For God so loved the world, that he gave his only begotten Son, that whosoever believeth in him should not perish, but have everlasting life. (John 3:16)
f all the stars in the sky, the polestar is the most useful to the mariner. This text is a polestar, for it has guided more souls to salvation than any other Scripture. It is among promises what the Great Bear is among constellations.
Several words in it shine with peculiar brilliance. Here we have God's love with a "so" to it, which marks its measureless greatness. Then we have God's gift in all its freeness and greatness. This also is God's Son, that unique and priceless gift of a love which could never fully show itself till heaven's Only-begotten had been sent to live and die for men. These three points are full of light.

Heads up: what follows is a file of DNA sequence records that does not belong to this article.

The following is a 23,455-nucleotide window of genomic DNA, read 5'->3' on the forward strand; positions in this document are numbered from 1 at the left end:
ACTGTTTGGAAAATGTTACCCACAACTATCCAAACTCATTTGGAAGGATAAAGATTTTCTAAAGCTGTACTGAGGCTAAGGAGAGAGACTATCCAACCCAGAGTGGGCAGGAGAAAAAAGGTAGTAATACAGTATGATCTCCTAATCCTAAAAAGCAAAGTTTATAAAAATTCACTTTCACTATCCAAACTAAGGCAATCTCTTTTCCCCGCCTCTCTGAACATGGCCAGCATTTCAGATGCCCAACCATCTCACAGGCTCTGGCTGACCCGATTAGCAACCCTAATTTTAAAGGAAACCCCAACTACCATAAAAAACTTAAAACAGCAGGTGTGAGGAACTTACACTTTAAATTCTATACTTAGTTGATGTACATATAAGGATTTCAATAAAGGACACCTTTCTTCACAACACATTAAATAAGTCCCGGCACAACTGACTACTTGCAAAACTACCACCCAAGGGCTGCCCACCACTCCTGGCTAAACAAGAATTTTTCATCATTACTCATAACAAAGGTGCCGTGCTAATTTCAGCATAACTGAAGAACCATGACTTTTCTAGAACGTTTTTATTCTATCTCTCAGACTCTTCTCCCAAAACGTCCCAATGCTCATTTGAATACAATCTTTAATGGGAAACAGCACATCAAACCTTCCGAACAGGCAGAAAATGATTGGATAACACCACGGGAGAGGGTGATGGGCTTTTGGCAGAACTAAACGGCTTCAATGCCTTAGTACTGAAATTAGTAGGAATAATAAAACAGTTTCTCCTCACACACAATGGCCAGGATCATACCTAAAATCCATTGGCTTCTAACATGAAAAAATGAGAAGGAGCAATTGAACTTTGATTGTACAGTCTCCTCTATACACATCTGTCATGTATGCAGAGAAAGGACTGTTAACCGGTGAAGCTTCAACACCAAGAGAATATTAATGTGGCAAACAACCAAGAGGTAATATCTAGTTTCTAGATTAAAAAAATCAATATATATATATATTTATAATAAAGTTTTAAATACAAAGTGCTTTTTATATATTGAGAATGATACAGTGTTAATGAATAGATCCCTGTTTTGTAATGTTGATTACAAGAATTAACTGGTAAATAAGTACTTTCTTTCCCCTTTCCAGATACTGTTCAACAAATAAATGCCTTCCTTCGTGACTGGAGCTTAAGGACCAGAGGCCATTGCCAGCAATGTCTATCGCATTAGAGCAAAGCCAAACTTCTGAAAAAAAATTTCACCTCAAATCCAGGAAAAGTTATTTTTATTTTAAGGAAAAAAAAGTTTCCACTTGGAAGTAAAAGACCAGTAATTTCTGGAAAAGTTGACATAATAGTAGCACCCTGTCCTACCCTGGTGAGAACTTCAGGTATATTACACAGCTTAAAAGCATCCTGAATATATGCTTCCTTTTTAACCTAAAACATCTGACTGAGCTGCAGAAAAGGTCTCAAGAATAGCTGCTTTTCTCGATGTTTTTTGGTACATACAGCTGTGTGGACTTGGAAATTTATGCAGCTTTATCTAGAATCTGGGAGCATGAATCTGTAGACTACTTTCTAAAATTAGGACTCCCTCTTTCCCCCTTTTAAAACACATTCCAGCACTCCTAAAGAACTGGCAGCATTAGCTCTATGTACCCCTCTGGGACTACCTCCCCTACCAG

Then there is the simple requirement of believing, which graciously points to a way of salvation suitable for guilty men. This is backed by a wide description--"whosoever believeth in him." Many have found room in "whosoever" who would have felt themselves shut out by a narrower word. Then comes the great promise, that believers in Jesus shall not perish but have everlasting life. This is cheering to every man who feels that he is ready to perish and that he cannot save himself. We believe in the Lord Jesus, and we have eternal life.